For many, this winter has seemed interminable and never ending. We have had more than the usual number of winter storms and some unusually cold days for our area. Many of my friends and acquaintances and even random people at the store have expressed some despair over this cold, wet winter we have been having. For me, this winter has been one of the most pleasant in recent memory. I always feel that cold weather without snow is a waste and I have not been disappointed in that respect this year.

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We’ve had multiple snowfalls and a couple of ice storms, which turn the world into some sort of glassy wonderland. If I am going to be stuck in the house because of the temperature, I like to be able to look at some beauty outside as well.

Despite all of this, I can sense that Spring is coming. The days are getting longer and the sun seems a tad more intense. I am thinking more about spring colors than deep, rich tones or grey shades.

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The other day, I made these cute little pin cushions using this tutorial (oops looks like their server is down. I will add the linky later). Isn’t this a fun little project to get into the mood of spring?

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In the process of making these, I used these little clover clips for the first time. Where have these been all my life? I love them! So much easier to use and lays flatter than pins. I think I need about a hundred more! Seriously, if you sew or knit, you need some of these. They come in different sizes and I plan to get them all.

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I’m also finished with my hoegaarden cowl, which goes with the hoegaarden mitts and hat that I made last year. Whoa.

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This is my first ever completed set of accessories that all match. Usually, I look a bit like that lady who can’t find matching sets of anything, so she goes out with five accessory items that all clash, but at least she is warm.

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Now, I will look like I have it all together, which I SO totally don’t, but that’s ok, because we all know that looks are deceiving, right?

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And now, it looks like I will have to cast on something new. And pink. Because spring, it’s coming.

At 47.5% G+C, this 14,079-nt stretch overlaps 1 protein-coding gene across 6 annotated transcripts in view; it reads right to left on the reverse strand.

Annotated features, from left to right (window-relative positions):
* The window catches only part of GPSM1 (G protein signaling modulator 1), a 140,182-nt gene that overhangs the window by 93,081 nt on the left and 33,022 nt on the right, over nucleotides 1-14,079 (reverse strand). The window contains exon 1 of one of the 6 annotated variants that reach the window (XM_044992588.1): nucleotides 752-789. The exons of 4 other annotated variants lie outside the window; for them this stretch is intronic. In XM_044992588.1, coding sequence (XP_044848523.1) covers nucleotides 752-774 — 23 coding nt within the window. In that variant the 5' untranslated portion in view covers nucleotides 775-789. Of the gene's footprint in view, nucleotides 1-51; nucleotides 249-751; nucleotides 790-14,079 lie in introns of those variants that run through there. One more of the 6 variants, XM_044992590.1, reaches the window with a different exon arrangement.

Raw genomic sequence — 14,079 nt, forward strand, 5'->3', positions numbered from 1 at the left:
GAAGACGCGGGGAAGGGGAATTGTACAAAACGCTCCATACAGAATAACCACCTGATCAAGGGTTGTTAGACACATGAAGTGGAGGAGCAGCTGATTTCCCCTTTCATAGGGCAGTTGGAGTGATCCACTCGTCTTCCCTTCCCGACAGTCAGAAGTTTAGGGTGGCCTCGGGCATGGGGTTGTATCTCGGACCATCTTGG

Fuzzy

After countless broken threads and struggles with slippery, shifty, t-shirt material, I was able to finish the top for my friend’s t-shirt blanket. Thanks to all who left comments on how to deal with the material. I decided in the end to just deal with the thread breaking every foot or two instead of adding any interfacing. Most of this was just because I had already done a good portion of sewing and the thought of undoing and redoing was too much to bear. If I were to ever deal with t-shirts again, however believe me when I say I will be buying bolts of the stuff. My machine and I developed a funny dance of sewing, thread breaking, and re-threading. I can only hope that it will not revolt on me when I go back to my usual quilting cotton later on.

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Once I added the fleece backing, sewing went a lot smoother. Most of the tying was done during the Superbowl on Sunday night. Since my friend loves football, I thought it fitting to work on her blanket while the game was on. Good thing I was not too interested in the game because the blanket took all my attention. Everyone assures me that I did not really miss much and I was happy when the husband consented to let me watch Downton and Sherlock since that game was more or less done.

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Today, I finished the edges and, suddenly, I find myself done. Even with all the pauses for breaking thread, it took about 15 hours to put this blanket together, which must be a record for me. For all the trouble it gave me, it wasn’t a huge investment in time and gave me some opportunity to reflect on how special this friend is to us. In the end, I am pleased with the results. I hope she likes it.

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The blanket has the designs of more than 20 t-shirts and the finished size is roughly 75 inches square, big enough to snuggle under on the couch watching football. The fleece backing makes it nice and fuzzy and cozy and warm. Hopefully, it will bring lots of happy memories to her mind when she uses it. As for me, I think I will be pretty happy not to see another t-shirt in my sewing room for a very long time.